The Canadian Writers' Collective

Writing, and writerly tangents

Thursday, September 11, 2008


by Tricia Dower

Sarah Palin’s VP nomination has highlighted social, religious, and legal issues around abortion. Should a woman be allowed to choose whether to continue a pregnancy or not, or does the embryo she carries have the right to live no matter what?

Equally as controversial is this social, religious and legal issue: should people who are terminally ill receive assistance in ending their lives if they so choose or must they wait for their bodies to shut down?

Although your rights differ by province, Canada generally recognizes Living Wills, sometimes called Advance Care Directives or Representational Agreements. They allow you to specify whether or not you want to be resuscitated if your heart stops or go on life support if your brain fizzles. I had a lawyer draw up such a directive in 1995 after seeing my father die without one. But is it enough?

Not for some. Last week, I attended a meeting of Dying with Dignity (DWD) whose new managing director had come out from Toronto to introduce herself. She had a slide presentation designed to carefully step us through the organization’s mission, goals, principles, and services. But the meeting quickly became contentious when several people in the audience interrupted with objections to her assurance that the organization fully counsels people on their options and that DWD was doing all that it could to expand those options. Wisely, the director abandoned the canned speech in favour of addressing their concerns.

One elderly woman said, “I’m here to learn about how to get assistance with ending my life. I know all about putting a bag over my head, but I want something better.”

She was referring to the method of offing yourself with a bag full of helium from a machine you rent to fill party balloons. Although no one’s come back from the dead to verify it, dying that way is said to be quick and painless. But you have to do it yourself, because it’s against the law for anyone to help you, and it does take some skill.

Others in the room wanted to know: When will we get what they have in Switzerland, the Netherlands, and Oregon? Namely, physician-assisted suicide. And what is Dying with Dignity doing to get Canadian law changed to allow it? The answer—that DWD is working quietly behind the scenes to influence government— didn’t satisfy everyone.

It’s a delicate situation for Dying with Dignity and other Right to Die organizations. They can’t be seen to be assisting with suicide, either. DWD promotes its work in strengthening hospice and palliative care services and offering counseling to people who are terminally ill. The best it can do while staying within the law is to urge Canadians to ask their MPs to put the issue on the federal agenda. DWD's managing director told us they’re embarking on a government relations and public advertising campaign designed to stimulate discussion about “expanding end of life choices.”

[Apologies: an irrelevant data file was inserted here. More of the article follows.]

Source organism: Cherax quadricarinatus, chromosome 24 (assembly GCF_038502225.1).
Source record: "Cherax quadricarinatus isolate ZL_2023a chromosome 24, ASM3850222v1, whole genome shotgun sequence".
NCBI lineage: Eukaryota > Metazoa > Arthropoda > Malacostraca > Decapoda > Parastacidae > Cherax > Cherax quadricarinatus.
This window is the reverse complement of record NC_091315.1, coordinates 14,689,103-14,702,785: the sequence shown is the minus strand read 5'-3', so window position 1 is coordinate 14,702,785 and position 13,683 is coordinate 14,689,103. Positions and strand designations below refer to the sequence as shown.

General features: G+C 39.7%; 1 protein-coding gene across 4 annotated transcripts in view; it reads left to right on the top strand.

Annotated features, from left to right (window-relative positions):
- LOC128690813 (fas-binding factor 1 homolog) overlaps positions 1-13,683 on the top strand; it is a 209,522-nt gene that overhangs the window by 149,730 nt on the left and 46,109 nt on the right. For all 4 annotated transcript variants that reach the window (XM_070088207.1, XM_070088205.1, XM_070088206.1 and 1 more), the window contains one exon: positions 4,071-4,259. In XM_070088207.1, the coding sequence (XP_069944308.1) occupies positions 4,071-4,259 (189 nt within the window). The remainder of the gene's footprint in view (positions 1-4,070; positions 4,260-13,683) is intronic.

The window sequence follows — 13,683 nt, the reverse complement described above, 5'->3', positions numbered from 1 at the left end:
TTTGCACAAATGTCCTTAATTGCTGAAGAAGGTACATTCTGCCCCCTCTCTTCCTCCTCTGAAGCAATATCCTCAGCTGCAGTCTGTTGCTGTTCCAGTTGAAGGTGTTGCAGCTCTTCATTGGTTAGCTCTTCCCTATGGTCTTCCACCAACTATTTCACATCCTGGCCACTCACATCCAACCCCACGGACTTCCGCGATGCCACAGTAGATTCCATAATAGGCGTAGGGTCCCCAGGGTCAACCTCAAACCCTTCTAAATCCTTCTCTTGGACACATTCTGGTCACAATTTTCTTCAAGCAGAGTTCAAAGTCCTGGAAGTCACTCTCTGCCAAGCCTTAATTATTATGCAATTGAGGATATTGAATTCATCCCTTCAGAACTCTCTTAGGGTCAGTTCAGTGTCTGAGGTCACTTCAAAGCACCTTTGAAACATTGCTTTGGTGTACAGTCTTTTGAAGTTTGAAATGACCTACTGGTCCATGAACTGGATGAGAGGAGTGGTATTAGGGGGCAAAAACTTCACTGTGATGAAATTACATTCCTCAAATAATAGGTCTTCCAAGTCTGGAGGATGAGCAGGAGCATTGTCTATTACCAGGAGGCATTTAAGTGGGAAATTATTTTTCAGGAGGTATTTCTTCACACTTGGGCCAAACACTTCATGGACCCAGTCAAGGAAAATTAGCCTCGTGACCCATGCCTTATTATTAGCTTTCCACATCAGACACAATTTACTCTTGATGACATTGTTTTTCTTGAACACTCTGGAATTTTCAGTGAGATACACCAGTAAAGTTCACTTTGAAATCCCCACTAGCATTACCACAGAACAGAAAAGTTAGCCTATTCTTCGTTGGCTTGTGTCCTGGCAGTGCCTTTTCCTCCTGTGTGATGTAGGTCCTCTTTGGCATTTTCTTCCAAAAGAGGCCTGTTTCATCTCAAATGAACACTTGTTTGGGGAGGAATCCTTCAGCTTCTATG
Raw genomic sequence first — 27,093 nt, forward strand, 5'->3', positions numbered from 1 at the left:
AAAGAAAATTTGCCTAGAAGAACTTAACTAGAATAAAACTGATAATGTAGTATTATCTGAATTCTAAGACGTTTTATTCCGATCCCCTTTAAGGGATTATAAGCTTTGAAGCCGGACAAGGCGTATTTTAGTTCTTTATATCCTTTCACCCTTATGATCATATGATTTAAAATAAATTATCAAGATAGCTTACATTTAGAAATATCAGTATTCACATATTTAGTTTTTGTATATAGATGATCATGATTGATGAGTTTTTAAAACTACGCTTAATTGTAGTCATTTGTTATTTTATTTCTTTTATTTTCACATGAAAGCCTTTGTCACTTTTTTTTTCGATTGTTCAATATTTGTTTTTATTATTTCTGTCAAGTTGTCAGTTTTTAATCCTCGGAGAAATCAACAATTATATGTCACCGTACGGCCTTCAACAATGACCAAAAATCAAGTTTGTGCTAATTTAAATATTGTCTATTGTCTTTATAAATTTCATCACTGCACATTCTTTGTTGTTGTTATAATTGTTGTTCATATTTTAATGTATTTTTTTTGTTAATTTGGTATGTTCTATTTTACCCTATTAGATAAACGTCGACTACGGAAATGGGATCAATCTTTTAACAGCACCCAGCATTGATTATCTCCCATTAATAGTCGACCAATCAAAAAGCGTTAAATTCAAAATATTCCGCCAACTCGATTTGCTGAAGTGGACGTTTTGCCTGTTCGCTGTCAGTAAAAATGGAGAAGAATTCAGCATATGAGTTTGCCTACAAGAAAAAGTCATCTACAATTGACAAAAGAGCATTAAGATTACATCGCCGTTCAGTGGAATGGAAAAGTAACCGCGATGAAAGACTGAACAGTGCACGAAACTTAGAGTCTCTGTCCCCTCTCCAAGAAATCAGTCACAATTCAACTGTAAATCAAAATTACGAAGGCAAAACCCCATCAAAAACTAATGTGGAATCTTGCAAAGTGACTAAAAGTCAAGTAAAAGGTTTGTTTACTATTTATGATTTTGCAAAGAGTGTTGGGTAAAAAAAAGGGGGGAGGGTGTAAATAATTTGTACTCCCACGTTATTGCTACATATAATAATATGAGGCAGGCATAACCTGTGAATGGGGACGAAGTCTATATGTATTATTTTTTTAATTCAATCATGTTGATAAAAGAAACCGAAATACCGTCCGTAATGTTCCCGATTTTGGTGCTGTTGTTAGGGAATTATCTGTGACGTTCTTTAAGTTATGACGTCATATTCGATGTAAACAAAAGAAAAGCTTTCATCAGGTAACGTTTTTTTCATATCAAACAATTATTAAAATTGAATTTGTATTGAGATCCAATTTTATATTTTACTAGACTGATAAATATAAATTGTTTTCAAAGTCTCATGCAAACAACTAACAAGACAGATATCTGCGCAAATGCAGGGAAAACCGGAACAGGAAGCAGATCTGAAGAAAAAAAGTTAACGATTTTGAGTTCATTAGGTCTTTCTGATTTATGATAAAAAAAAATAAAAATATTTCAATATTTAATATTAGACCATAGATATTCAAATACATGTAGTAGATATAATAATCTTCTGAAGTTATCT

Sitting in that room, I could feel the urgency that those much older than I have about this matter. Someone said, “The Boomers will make it happen,” and someone else responded, “I can’t wait for that.”

Personally, I want to know that I have a choice, whether I exercise it or not. A few months ago I watched a simulation of the helium bag technique and got a lump in my throat projecting myself into that moment of decision. It can’t be one you make glibly. You would have to be in extreme pain or so fearful of the pain that’s to come to fit a bag over your head and turn the valve on a helium tank. It’s more natural for us to want to live than to die, so what’s the risk in allowing a doctor to ease our exit when we’re clearly on our way out?


Blogger Andrew Tibbetts said...

Hey Tricia! Nobody wants to pipe in on this one, eh!

My route to work goes down Gerrard past the Cabbagetown Women's Health Centre. I've only been in my new place a few months but I've seen several large-scale protests take place. "Pro-life" activists, about two dozen of them, many of them children!, holding graphic photos of fetuses designed to shock and disgust.

I thank you for your blog post! I don't think we Canadians should get too complacent. The forces rallied against women's right to choose are 'raising an army' (see "Jesus Camp") to fight 'the good fight'. So we need to keep talking about the values that are under attack.

Fri Sep 12, 01:37:00 pm GMT-4  
Blogger T. Lee said...

This is a tough subject for me to comment on, Tricia, but I do appreciate you insight. Thanks for tackling this one.

Fri Sep 12, 01:45:00 pm GMT-4  
Blogger Tricia Dower said...

Hmm, yes, I guess the lack of comments shows how scary this topic can be. Thanks for taking the risk, Andrew and Tamara. Both of you are probably too young to think much about end of life options, but your parents may have given it some thought.

Fri Sep 12, 04:23:00 pm GMT-4  
Blogger Steve Gajadhar said...

Serious stuff.

I've always thought that people should be allowed to do what they choose in life, as long as those choices don't hurt other people. We are quick to end the life of animals that are suffering, so why do we force people to suffer?

Any good works of fiction on this?

Sat Sep 13, 11:16:00 pm GMT-4  
Blogger Tricia Dower said...

Thanks, Steve. I can't think of a novel that's been about helping someone to die, but I wouldn't be surprised to find a few out there.

Sun Sep 14, 06:50:00 pm GMT-4  

Post a Comment

<< Home